NEW YORK (CBSNewYork/AP) -- The arts world this weekend was mourning Frederic Franklin, a British-born dancer who helped popularize the modern ballet in the United States and performed until he was 95.
Mr. Franklin – known as "Freddie" in the world of dance – was 98 when he died at New York-Presbyterian/Weill Cornell Medical Center Saturday of complications from pneumonia, according to his lifelong partner, William Ausman.
Mr. Franklin last appeared with the American Ballet Theatre at the Lincoln Center for the Performing Arts three years ago.
The company's artistic director, Kevin McKenzie, says the amazingly energetic Franklin gave McKenzie his first job as a dancer. And McKenzie gave Mr. Franklin his last job -- as a Friar Laurence in "Romeo and Juliet" at Lincoln Center.
McKenzie said the Liverpool, England native retained an amazing memory of the greatest 20th century dance moves, and choreographers including George Balanchine relied on him to keep the tradition alive.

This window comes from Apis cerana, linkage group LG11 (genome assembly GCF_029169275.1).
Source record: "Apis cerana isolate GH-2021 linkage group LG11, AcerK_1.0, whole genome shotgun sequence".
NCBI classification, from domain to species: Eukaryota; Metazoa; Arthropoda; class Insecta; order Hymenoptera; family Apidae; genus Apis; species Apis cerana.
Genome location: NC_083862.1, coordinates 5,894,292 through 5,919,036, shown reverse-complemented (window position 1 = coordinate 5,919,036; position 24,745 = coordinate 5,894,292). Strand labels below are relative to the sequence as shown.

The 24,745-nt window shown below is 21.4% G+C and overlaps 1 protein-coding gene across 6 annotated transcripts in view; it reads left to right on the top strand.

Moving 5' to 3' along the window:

Mr. Franklin said his interest in the theatre dated back to a production of "Peter Pan" he saw at the age of 4, following which he decided to stand on his bed and try to fly, according to a New York Times obituary.
He moved to London at 17, and joined the Markova-Dolin Ballet in England in 1935, the newspaper reported. He went on to found the National Ballet of Washington in 1969 and direct it for all its five years of existence, and served as an adviser to the Dance Theater of Harlem, the Oakland Ballet, and other companies, the newspaper reported.
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